In voting for Trump, I believe this is what more than fifty million Americans have done: they have pushed the pedestal up under him, hopeful that he will maintain their temple of white, evangelical, male-centric America. But pedestals are always built on something; and when that “something” is in fact people – women, minorities, immigrants, foreigners – little more has been done than a golden calf raised.

But a golden calf, as Israel learnt, is little more than something around which a nation can tear itself to shreds – and be torn to shreds.

Yes, this Sunday ministers, lay or otherwise, will be preaching in a different world. But thankfully it’s a world in which Jesus once lived; a world in which and for which he died; a world from which he arose, alive again, and ascended to heaven.

It’s about this kingdom, His kingdom, that we preach.

And it’s from this kingdom that we pray.

The sun of righteousness will rise with healing in its rays. (Malachi 4:2 NIV)

Blessings for your sermons,


Last Minute Lectionary (Proper 24 / Ordinary 30 / Pentecost +23)


This whole week world news has been inundated with the “Trump tapes” – Donald Trump talking about committing sexual assault. For many American Christians this was the breaking point of their support of Trump; but worryingly, some have come out swinging for him, deriding his comments as being “just locker room talk”.

In light of this, I find this week’s lectionary reading absolutely fitting:

Luke 18:1-8 (NIV)

The Parable of the Persistent Widow

1 Then Jesus told his disciples a parable to show them that they should always pray and not give up. 2 He said: “In a certain town there was a judge who neither feared God nor cared what people thought. 3 And there was a widow in that town who kept coming to him with the plea, ‘Grant me justice against my adversary.’

4 “For some time he refused. But finally he said to himself, ‘Even though I don’t fear God or care what people think, 5 yet because this widow keeps bothering me, I will see that she gets justice, so that she won’t eventually come and attack me!’”

6 And the Lord said, “Listen to what the unjust judge says. 7 And will not God bring about justice for his chosen ones, who cry out to him day and night? Will he keep putting them off? 8 I tell you, he will see that they get justice, and quickly. However, when the Son of Man comes, will he find faith on the earth?”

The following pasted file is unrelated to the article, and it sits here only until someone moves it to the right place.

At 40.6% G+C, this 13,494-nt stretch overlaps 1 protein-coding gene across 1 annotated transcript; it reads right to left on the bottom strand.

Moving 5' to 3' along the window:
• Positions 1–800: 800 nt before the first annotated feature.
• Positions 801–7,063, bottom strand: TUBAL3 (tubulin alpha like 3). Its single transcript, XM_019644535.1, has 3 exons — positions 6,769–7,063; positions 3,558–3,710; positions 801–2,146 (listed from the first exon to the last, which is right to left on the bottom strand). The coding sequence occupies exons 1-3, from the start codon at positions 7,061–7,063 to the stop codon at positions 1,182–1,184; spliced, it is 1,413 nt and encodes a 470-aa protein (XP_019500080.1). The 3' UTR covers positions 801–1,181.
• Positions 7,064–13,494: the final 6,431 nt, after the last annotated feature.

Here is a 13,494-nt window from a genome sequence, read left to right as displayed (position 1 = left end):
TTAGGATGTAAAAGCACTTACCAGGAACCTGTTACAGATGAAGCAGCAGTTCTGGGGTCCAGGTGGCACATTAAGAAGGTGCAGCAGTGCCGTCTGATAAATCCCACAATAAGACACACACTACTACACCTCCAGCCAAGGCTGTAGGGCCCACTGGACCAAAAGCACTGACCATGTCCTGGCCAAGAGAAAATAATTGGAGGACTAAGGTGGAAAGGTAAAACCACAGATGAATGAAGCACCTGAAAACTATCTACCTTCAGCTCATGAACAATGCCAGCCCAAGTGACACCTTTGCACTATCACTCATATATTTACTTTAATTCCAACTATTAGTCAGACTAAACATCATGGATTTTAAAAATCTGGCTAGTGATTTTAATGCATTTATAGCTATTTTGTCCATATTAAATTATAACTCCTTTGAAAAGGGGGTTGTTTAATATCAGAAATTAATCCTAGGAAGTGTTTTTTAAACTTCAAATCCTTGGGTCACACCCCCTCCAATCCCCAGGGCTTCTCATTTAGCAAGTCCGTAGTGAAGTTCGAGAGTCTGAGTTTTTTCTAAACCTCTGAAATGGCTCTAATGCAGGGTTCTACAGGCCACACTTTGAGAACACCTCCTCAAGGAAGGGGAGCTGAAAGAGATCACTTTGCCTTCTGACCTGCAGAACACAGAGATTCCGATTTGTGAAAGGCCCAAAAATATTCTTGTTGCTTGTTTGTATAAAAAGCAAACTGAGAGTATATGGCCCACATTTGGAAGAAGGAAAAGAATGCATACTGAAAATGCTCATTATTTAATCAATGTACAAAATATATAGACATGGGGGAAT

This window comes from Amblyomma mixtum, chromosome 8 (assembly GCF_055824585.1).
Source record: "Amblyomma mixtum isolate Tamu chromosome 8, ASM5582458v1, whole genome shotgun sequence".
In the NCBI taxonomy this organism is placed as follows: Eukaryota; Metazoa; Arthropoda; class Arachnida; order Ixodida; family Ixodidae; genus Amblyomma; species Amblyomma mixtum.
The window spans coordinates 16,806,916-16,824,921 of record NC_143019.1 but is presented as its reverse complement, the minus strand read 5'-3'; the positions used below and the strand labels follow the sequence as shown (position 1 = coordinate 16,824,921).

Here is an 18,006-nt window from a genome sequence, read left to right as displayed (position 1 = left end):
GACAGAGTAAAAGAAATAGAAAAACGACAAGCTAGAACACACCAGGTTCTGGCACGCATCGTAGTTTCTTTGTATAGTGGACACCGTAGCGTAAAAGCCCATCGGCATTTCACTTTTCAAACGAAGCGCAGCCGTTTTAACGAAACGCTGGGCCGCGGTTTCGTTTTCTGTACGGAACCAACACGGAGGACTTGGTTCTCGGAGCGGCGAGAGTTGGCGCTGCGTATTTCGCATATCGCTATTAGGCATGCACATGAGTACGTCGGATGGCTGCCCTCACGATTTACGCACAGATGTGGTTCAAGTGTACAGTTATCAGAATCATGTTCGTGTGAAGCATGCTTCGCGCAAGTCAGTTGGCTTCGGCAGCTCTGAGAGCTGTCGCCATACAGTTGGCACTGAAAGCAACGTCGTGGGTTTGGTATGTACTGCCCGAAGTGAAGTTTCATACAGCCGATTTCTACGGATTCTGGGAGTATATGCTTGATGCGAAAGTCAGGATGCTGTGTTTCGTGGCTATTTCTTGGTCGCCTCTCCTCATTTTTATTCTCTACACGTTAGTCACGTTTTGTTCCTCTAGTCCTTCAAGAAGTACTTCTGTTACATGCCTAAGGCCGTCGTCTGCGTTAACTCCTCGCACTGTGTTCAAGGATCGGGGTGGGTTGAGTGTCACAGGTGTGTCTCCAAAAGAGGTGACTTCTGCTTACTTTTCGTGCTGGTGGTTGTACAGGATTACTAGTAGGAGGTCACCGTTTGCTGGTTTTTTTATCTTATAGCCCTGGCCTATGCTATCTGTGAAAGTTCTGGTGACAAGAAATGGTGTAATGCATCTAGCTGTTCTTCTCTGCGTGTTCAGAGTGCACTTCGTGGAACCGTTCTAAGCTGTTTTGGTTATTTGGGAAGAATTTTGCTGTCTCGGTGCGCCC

It’d probably be easier to claim one of two things. First, we could say that it’s better to skip politics in sermons. Politics are divisive and so on. But to do so is to keep Christianity in a box it was never meant to fit in. Jesus certainly wasn’t apolitical; quite the contrary! Politics as a system needs conscientious Christians as participants. Secondly, we – in non-Western countries, especially “the global south” – might well ask, Why should we care about Trump? But to say that is to ignore the fact that, for better or worse, American politics has an effect on us all. If someone like Trump is gaining momentum in one of the world’s most powerful countries, the whole world needs to be concerned – because of what is his ascent indicative?

It’s no accident that the protagonist in Jesus’ parable is a widow. As women in an extremely patriarchal society left unprotected and often penniless, widows (and orphans) were extraordinarily vulnerable. Without men to represent or care for them, women weren’t heeded by men such as the judge in the parable. Despite the major prophets’ exhortations, these women were exploited, ostracised, rejected and ignored.

When someone like Donald Trump feels entitled to “grab women by the pussy” – to sexually assault them – and when this behaviour in a presidential candidate isn’t met with universal condemnation, that leaves us with answers to a whole lot of uncomfortable questions. Questions about the full humanity of women. Questions about the importance of women’s human rights. Questions about just how far we woman have come in this enlightened age.

The answers are unpleasant.

The answers are dangerous.

Ironically enough, the very Christians who should be most vocal about the full humanity of women – women being image-bearers of God, “male and female he created them” (Genesis 5:2) – have been at the forefront of dismissing Trump’s behaviour, of coddling his narcissism and entitlement, his abusive tendencies, his ego and his explosive incompetence. He has bought silence and approval with superficial promises; by pandering to religiosity and bigotry. But if they are still silent, then the price must not have been that difficult for them to pay in the first place.

In Jesus’ parable, the widow’s insistence on justice – fair and equal treatment – is lauded as a godly act – an act of obedience and faith. In our sermons this week, we have the option of backing off #TrumpTapes and the unpleasantness of politics and sexism. We can live in denial about what’s being said about women, and our churches’ own latent attitudes towards them. Or, like the widow, we can be persistent in our demand for justice. We can keep demanding it of the world, knowing that we are backed up by a God who values justice. We can keep asking, as women and for women: “Protect and defend and give me justice against my adversary” (Matthew 18:3 AMP).

But: “When the Son of Man comes, will He find [persistence in] faith on the earth?” Or will we have abandoned our posts for false promises or placating sermons?

Blessings for your sermons,